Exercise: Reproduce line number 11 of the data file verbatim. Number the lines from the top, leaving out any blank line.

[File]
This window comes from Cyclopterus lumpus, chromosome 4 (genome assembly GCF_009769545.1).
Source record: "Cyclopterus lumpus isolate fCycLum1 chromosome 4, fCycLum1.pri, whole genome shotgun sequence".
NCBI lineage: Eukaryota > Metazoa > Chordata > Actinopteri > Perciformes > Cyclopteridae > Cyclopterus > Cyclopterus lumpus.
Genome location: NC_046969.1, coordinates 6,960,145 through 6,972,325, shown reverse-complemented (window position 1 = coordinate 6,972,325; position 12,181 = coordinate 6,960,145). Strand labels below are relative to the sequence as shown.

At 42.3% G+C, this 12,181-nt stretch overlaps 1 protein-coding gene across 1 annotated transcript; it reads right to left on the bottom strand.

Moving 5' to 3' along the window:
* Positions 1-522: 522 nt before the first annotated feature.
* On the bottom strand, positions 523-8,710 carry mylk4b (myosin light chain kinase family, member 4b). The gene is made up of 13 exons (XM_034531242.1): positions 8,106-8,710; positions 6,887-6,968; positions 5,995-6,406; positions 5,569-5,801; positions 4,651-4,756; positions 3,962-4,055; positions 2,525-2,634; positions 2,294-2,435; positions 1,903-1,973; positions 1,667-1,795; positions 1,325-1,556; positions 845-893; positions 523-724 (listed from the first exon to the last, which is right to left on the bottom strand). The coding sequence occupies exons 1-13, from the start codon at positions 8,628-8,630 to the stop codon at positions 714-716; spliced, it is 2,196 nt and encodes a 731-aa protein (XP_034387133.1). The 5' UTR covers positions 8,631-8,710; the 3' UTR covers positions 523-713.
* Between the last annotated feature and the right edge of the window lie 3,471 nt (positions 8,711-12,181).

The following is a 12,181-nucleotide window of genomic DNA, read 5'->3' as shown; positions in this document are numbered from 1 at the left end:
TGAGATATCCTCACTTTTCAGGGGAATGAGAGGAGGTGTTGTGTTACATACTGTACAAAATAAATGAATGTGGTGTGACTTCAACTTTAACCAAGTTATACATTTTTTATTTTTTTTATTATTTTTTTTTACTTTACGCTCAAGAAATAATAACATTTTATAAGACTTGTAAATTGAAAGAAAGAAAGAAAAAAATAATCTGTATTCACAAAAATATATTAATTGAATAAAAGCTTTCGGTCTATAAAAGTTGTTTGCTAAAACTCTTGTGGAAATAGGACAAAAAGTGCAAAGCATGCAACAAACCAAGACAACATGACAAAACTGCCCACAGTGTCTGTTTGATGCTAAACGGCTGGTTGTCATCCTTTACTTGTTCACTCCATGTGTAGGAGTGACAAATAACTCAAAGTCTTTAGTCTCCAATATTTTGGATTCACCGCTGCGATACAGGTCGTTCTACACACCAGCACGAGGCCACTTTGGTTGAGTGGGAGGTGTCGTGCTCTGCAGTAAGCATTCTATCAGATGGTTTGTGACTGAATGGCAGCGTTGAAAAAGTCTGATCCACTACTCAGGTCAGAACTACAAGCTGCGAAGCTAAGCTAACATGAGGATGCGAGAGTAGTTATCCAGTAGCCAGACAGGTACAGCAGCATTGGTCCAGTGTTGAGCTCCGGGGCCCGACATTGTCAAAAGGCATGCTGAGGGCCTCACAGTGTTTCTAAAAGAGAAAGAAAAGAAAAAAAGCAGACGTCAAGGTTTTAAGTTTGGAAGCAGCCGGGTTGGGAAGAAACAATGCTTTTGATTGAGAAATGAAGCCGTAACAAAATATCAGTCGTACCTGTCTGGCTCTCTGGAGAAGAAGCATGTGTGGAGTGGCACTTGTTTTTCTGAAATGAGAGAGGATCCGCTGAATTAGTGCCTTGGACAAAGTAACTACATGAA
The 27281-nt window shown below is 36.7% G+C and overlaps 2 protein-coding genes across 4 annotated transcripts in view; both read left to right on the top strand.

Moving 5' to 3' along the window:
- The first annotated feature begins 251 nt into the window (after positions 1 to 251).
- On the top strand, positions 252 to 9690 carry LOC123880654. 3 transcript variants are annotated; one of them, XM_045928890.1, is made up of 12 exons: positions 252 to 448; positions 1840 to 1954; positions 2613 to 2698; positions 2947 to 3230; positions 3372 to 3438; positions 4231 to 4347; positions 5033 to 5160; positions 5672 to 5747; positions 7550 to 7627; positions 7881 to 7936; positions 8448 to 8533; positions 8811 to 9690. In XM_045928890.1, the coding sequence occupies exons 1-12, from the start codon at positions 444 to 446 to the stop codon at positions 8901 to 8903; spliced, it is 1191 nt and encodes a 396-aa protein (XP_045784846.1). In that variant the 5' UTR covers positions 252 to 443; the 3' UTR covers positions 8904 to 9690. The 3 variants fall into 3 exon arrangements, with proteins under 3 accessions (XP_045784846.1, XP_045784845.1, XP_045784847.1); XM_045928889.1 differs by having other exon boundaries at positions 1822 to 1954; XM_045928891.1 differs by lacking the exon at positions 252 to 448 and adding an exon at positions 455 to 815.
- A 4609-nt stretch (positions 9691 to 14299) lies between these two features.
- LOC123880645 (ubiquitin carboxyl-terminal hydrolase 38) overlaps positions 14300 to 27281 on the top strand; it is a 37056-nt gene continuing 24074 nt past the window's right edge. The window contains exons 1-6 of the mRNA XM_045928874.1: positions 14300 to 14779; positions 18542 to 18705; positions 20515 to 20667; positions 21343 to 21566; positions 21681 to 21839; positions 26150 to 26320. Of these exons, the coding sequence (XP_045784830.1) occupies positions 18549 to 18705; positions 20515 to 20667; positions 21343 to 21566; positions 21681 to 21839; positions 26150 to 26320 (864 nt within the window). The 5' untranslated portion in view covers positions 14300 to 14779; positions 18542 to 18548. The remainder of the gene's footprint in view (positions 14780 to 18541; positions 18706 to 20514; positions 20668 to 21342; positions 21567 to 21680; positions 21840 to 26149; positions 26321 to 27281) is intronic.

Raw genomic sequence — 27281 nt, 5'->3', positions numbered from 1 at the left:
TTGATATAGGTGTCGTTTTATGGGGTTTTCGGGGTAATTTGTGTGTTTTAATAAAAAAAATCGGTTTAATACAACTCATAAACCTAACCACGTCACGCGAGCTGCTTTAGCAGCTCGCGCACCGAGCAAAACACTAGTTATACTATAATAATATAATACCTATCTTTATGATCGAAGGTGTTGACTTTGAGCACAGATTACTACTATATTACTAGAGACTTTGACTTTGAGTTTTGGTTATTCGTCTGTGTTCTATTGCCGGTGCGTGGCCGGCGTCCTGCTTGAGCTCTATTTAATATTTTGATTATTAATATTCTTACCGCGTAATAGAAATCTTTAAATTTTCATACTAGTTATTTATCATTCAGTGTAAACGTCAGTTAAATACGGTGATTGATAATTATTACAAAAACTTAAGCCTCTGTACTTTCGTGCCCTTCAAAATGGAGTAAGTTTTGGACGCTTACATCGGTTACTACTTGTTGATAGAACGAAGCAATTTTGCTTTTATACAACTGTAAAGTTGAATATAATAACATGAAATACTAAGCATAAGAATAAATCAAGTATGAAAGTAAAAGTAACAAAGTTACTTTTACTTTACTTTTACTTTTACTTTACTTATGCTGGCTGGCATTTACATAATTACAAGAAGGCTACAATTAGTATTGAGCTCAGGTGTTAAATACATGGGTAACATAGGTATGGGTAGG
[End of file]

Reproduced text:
TGAGATATCCTCACTTTTCAGGGGAATGAGAGGAGGTGTTGTGTTACATACTGTACAAAATAAATGAATGTGGTGTGACTTCAACTTTAACCAAGTTATACATTTTTTATTTTTTTTATTATTTTTTTTTACTTTACGCTCAAGAAATAATAACATTTTATAAGACTTGTAAATTGAAAGAAAGAAAGAAAAAAATAATCTGTATTCACAAAAATATATTAATTGAATAAAAGCTTTCGGTCTATAAAAGTTGTTTGCTAAAACTCTTGTGGAAATAGGACAAAAAGTGCAAAGCATGCAACAAACCAAGACAACATGACAAAACTGCCCACAGTGTCTGTTTGATGCTAAACGGCTGGTTGTCATCCTTTACTTGTTCACTCCATGTGTAGGAGTGACAAATAACTCAAAGTCTTTAGTCTCCAATATTTTGGATTCACCGCTGCGATACAGGTCGTTCTACACACCAGCACGAGGCCACTTTGGTTGAGTGGGAGGTGTCGTGCTCTGCAGTAAGCATTCTATCAGATGGTTTGTGACTGAATGGCAGCGTTGAAAAAGTCTGATCCACTACTCAGGTCAGAACTACAAGCTGCGAAGCTAAGCTAACATGAGGATGCGAGAGTAGTTATCCAGTAGCCAGACAGGTACAGCAGCATTGGTCCAGTGTTGAGCTCCGGGGCCCGACATTGTCAAAAGGCATGCTGAGGGCCTCACAGTGTTTCTAAAAGAGAAAGAAAAGAAAAAAAGCAGACGTCAAGGTTTTAAGTTTGGAAGCAGCCGGGTTGGGAAGAAACAATGCTTTTGATTGAGAAATGAAGCCGTAACAAAATATCAGTCGTACCTGTCTGGCTCTCTGGAGAAGAAGCATGTGTGGAGTGGCACTTGTTTTTCTGAAATGAGAGAGGATCCGCTGAATTAGTGCCTTGGACAAAGTAACTACATGAA